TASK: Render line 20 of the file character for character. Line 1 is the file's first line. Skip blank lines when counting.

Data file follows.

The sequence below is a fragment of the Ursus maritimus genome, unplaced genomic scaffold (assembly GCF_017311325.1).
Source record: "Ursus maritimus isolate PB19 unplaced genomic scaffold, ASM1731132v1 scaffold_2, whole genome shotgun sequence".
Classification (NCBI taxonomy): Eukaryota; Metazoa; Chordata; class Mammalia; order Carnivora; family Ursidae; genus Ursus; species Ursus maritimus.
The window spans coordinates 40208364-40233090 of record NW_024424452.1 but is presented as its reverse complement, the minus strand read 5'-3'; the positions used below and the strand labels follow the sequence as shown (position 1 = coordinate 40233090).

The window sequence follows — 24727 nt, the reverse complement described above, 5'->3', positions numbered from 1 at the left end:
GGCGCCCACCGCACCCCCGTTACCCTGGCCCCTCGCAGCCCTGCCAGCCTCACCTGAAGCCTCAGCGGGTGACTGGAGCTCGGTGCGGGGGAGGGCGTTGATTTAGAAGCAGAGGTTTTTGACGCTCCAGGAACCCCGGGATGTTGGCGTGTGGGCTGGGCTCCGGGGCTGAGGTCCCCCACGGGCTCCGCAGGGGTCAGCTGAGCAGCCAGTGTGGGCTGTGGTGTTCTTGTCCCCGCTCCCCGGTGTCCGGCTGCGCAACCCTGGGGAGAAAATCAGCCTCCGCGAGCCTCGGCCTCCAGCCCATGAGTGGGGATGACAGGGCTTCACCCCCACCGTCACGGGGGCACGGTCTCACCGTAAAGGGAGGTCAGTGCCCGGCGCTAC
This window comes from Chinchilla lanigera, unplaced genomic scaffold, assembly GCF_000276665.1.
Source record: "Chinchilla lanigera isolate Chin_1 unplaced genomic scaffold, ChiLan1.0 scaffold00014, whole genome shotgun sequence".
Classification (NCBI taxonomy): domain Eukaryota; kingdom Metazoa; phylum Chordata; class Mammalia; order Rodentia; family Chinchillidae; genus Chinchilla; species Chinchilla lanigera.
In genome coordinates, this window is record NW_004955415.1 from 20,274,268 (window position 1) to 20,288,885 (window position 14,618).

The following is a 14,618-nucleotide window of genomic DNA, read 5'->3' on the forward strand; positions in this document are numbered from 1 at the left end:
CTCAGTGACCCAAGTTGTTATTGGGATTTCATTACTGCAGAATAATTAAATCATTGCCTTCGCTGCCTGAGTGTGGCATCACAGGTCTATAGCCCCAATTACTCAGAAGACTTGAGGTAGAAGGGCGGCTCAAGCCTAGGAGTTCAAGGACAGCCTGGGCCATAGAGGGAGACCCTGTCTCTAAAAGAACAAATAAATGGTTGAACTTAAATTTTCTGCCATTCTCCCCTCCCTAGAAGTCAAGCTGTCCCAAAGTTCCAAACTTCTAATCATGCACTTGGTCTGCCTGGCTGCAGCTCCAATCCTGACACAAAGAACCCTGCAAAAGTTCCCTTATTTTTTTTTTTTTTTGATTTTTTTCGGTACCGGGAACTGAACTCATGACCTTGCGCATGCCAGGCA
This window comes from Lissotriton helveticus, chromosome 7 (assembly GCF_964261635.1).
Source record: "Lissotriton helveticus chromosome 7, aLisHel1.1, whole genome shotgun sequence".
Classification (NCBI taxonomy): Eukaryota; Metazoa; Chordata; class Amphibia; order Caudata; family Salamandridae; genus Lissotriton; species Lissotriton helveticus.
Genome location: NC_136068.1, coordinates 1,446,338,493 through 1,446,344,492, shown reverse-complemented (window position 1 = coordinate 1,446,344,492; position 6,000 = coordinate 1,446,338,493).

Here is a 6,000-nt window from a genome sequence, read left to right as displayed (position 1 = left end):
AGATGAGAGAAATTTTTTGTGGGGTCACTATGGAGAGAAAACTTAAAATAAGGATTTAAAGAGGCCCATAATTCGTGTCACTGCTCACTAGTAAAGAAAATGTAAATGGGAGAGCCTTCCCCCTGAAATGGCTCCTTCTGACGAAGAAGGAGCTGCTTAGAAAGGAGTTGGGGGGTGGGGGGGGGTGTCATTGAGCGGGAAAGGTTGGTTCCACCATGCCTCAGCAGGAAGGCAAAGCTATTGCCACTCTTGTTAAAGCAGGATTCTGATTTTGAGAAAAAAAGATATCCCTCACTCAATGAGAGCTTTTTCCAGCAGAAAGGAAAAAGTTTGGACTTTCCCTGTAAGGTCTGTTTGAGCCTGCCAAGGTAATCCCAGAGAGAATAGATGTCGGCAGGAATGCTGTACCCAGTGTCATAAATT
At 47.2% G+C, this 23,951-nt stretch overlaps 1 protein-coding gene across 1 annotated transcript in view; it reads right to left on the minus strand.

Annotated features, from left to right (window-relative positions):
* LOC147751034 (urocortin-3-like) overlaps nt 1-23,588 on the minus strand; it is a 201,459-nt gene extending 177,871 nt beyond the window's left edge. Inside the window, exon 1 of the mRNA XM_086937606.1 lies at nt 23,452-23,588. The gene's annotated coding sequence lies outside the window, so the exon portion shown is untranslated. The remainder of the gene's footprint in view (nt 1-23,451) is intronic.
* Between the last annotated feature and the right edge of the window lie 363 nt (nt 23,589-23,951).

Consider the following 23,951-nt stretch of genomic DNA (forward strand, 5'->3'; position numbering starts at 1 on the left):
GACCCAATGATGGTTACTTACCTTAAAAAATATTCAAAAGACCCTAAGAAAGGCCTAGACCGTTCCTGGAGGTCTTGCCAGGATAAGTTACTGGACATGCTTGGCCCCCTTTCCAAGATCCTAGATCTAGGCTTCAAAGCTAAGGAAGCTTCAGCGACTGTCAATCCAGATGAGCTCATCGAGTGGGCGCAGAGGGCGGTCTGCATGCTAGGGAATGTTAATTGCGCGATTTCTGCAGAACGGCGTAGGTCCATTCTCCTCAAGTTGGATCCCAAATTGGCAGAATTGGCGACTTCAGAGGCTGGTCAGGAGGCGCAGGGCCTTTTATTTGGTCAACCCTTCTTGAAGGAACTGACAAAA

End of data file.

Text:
Annotated features, from left to right (window-relative positions):